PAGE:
Mushrooms are a common ingredient in many human cuisines. So, if you have a taste for these delicious fungi, it’s not surprising that they may occasionally end up in your cat’s food.
However, there’s a lot to know before sharing mushrooms with your feline friend. That’s especially considering that cats do not naturally require fungi in their diet.
Read below for more insights into how mushrooms may affect your kitto.
Are Mushrooms Safe For Cats?
Most store-bought mushrooms are perfectly safe for cats. In other words, any mushroom species considered non-toxic to humans is potentially safe for felines too.
However, you’d want to proceed with extreme caution before feeding your cat mushrooms sprouting up in your backyard or in the woods. Many wild mushroom varieties are highly dangerous for humans. That makes them potentially more toxic to felines, considering that cats have relatively smaller bodies.
It’s also worth noting that even store-bought mushroom shouldn’t be fed to cats in excess. Too much mushroom in your cat’s stomach could trigger a number of adverse effects.
Do Mushrooms Constitute a Cat’s Natural Diet?
Mushrooms are fungi, and fungi are technically plants.
Now, cats are obligate (true) carnivores whose main diet should comprise mostly meat. The mere fact that mushrooms are fungi means they’re not considered part of a cat’s natural diet. Therefore, they may not really provide your cat with much of the nutrients he needs for healthy growth and development. Besides, feeding mushrooms to your cat in excess might trigger gastric irritation and other undesired effects.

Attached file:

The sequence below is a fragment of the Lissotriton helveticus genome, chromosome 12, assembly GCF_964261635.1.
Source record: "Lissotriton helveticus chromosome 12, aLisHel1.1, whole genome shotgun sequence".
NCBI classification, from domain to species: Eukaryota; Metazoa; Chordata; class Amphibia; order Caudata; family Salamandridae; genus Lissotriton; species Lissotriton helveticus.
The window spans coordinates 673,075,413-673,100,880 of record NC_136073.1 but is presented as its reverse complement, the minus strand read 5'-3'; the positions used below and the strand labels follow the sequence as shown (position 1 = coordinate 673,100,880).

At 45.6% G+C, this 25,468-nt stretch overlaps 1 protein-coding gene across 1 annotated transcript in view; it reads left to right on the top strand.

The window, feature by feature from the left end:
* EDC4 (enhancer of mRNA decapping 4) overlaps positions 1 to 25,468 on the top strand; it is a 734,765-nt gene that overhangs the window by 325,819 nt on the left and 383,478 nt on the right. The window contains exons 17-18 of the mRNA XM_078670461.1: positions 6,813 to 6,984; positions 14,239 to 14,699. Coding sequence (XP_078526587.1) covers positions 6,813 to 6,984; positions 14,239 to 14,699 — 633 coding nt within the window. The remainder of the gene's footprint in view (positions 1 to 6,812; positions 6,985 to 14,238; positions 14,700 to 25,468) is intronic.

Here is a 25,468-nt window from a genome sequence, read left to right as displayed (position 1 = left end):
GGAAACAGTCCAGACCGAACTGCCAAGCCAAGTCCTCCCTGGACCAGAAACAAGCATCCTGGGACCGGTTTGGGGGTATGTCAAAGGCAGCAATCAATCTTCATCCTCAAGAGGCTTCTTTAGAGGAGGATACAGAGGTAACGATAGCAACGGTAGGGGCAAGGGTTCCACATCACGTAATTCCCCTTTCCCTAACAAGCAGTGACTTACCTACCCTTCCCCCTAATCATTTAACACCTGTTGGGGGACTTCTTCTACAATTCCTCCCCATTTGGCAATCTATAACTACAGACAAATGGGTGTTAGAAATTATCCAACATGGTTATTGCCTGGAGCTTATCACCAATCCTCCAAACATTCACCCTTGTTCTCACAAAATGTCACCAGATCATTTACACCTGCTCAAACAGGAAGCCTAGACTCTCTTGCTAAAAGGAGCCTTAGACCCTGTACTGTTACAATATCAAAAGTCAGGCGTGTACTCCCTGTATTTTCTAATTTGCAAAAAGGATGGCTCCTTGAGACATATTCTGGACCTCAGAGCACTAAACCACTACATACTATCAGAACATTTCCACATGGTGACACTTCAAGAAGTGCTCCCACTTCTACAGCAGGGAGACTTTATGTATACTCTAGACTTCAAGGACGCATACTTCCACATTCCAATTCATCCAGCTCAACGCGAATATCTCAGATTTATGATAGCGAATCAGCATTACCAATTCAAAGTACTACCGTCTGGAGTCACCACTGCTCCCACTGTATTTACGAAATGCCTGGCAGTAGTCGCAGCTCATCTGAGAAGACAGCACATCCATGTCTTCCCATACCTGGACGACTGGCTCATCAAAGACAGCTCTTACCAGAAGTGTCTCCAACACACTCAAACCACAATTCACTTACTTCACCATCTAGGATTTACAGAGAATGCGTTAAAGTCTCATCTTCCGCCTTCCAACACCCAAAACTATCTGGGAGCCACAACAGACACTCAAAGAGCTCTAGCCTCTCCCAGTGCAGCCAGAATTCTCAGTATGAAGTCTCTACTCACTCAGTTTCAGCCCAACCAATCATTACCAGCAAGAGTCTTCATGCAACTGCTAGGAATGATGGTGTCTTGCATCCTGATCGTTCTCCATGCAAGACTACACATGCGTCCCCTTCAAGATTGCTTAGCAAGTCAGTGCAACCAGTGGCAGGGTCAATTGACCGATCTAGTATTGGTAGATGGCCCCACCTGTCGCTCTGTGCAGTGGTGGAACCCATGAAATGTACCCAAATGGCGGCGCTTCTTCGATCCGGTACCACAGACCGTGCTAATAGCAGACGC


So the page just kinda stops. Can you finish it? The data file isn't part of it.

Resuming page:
But there’s always an exception to every rule, including this one (pun intended).
While mushrooms are not a staple ingredient in feline diets, your cat is unlikely to drop dead from eating non-toxic mushroom species. Besides, these fungi boast numerous nutrients that cats might benefit from in one way or another.
How Might Mushrooms Benefit Your Cat?
Mushrooms are a low-fat, low-calorie, and cholesterol-free food. That speaks to their potential for aiding weight loss. You can share these fungi with your feline friend as an occasional snack without worrying about him packing up extra weight.
Mushrooms are also a low-sodium food. On the contrary, they are rich in potassium. Low-sodium, high-potassium diets are noted for their positive effects on the heart and cardiovascular system. Such foods may also support muscle and nerve functions.
The following are other common nutrients in mushrooms and how each one might benefit your cat;
Dietary fiber supports digestion by improving stool consistency. It also promotes weight loss due to its incredible filling effects. Besides, fiber-rich diets can lower the risks of heart disease and metabolic disorders.
Mushrooms are particularly high in beta-glucan, a type of soluble fiber associated with improving cholesterol levels in the body. Studies indicate that supplementing with beta-glucan can help fight heart disease, regulate blood sugar levels, and minimize the risks of type-2 diabetes.
Mushrooms are high in several B vitamins, including vitamin B2 (riboflavin), vitamin B3 (niacin), and vitamin B5 (pantothenic acid).
Riboflavin is essential for red blood cells formation and functioning. Niacin promotes healthy skin and digestive system.